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In Brief...

by: Todd S. Liebow, MAI

Way back in November 1996, Oregon voters passed For example, on December 31, 2007, a new fast serve
Measure 47. This was a constitutional amendment restaurant was completed. Its real market value is
popularly referred to as the "cut and cap" tax reform act. $800,000. The average maximum assessed value for like
The "cut" aspect of the legislation referred to a reduction properties in this class is $600,000 and the average real
in taxes for the 1997-98 tax year calculated as the lesser of market value for like properties is $800,000. Therefore,
the 1994-95 taxes or 90 percent of the 1995-96 taxes. the subject's 2008-09 assessment (maximum assessed
Bonded debt would be exempt from the calculations. The value) will be [($600,000/$800,000) x $800,000]
"cap" aspect of the measure restricted growth in taxes to $600,000.
no greater than 3 percent annually after the 1997-98 tax
year. The process is charted below:

Exempt from the calculation were circumstances of new Real Market Value (RMV) Subject Property $800,000
construction, significant renovations/rehabilitation, loss of
exemption status, change in zoning, subdivision of the Maximum Assessed Value of Similar Properties $600,000
property, and omitted property.
Real Market Value of Similar Properties $800,000
When the legislative assembly convened in January 1997, (MAV ) RMV of Similar Properties 75%
it became evident that, as written, Measure 47 was
impractical to implement on an equitable and feasible Subject Computation
RMV x 75% Ratio $600,000
basis. Measure 50 was the revision of Measure 47 and is $800,000 x 75%
the product of a cooperative effort between industry, the
petitioner for Measure 47, the Oregon Assessors, the
Department of Revenue and the House Revenue The 2009-10 assessed value will be ($600,000 x 1.03)
Committee. Measure 50 limited the 1997-98 assessed $618,000.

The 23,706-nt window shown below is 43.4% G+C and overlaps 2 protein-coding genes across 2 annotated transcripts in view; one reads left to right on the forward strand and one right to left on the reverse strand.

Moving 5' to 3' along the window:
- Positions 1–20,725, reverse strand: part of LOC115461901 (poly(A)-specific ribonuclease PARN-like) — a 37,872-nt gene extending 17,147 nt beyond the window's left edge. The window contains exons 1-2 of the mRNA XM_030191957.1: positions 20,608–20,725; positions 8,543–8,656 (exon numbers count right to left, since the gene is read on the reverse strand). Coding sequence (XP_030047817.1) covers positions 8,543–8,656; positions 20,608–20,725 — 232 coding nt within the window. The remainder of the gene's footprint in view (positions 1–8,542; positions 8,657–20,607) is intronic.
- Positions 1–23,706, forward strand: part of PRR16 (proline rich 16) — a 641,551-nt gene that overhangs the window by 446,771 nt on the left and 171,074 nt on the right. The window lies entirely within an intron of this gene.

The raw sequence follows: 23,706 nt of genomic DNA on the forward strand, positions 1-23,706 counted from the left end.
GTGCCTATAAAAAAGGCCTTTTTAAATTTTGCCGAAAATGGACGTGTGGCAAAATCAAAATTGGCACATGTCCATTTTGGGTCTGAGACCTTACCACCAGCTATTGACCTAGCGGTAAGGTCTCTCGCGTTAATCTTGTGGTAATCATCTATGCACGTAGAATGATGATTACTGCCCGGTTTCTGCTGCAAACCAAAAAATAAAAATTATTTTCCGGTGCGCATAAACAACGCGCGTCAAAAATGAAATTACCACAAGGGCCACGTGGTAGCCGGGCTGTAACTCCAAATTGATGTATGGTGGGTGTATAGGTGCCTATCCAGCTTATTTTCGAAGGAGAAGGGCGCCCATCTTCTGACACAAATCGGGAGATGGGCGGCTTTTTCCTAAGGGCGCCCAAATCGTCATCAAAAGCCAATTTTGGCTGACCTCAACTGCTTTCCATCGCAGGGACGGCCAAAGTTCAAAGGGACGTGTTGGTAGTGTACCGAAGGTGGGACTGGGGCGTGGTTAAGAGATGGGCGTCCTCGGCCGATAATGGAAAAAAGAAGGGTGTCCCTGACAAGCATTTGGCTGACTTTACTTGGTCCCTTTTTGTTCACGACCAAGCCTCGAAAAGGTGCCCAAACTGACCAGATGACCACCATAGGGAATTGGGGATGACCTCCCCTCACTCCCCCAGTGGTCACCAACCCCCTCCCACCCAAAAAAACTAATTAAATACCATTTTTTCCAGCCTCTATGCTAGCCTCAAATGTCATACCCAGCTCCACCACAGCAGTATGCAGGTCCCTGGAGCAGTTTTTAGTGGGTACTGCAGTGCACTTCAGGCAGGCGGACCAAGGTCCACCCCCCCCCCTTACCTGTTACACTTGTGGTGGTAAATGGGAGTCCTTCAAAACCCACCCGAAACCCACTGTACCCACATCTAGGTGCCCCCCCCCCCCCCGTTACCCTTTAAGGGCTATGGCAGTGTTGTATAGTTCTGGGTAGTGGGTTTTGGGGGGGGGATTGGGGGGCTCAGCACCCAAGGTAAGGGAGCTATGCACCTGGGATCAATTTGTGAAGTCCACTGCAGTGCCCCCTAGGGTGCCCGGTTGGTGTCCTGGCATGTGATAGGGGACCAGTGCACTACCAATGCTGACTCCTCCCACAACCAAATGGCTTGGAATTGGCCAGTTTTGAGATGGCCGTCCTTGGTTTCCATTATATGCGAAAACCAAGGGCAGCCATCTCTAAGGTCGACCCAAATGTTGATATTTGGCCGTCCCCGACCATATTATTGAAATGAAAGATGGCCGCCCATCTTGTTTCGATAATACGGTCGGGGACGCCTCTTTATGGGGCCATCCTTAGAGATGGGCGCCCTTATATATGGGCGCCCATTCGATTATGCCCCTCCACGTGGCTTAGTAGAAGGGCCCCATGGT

value of each property to the lesser of real market value or
the 1995-96 real market value, less 10 percent. Growth in Measure 50 also provided for establishment of new levies
assessed value was limited to 3 percent annually, outside the tax rate limits. One interesting aspect of the
thereafter. Thus, the 1998-99 maximum assessed value new levies clause was that the levy request required a
was the 1995-96 real market value, less 10 percent, plus 3 50 percent "turnout" of registered voters for approval.
percent. The 1999-2000 maximum assessed value was the Voters overturned this supermajority requirement in 2008.
1998-99 maximum assessed value plus 3%, and so on.
One significant implication of Measure 50 is the
In addition to the cap on assessed value growth, tax "disconnect" between assessed value and market value.
growth was also effectively limited to a 3 percent annual Reliance on assessed value for market-based decision
growth rate, although exceptions are permitted under making and matters related to income tax is clearly a
specially approved levies. Similar to Measure 47, phenomenon of the past. There is reason to believe that
assessed values can be increased due to new construction, there will be some level of predictability of future tax
subdivision, rezoning, omitted property and loss of obligations based on the growth rate limits. Properties
exemption. When these events occur, the assessor will subject to exceptions, particularly new or significantly
place the added value on the assessment roll at the changed properties, should be monitored closely for their
maximum assessed value. first year values on the tax roll, as these values will dictate
the taxable values into the future.
The maximum assessed value of added value will be
determined by estimating the real market value of the
Todd S. Liebow, MAI, is a Principal of PGP Valuation Inc, a National Real Estate
change and multiplying it by the ratio of the maximum Appraisal and Consulting Firm providing Property Tax Appeals/Consultations;
assessed values of like properties to the real market value Commercial, Industrial, and Special Use Property Appraisals; and Feasibility
of like properties.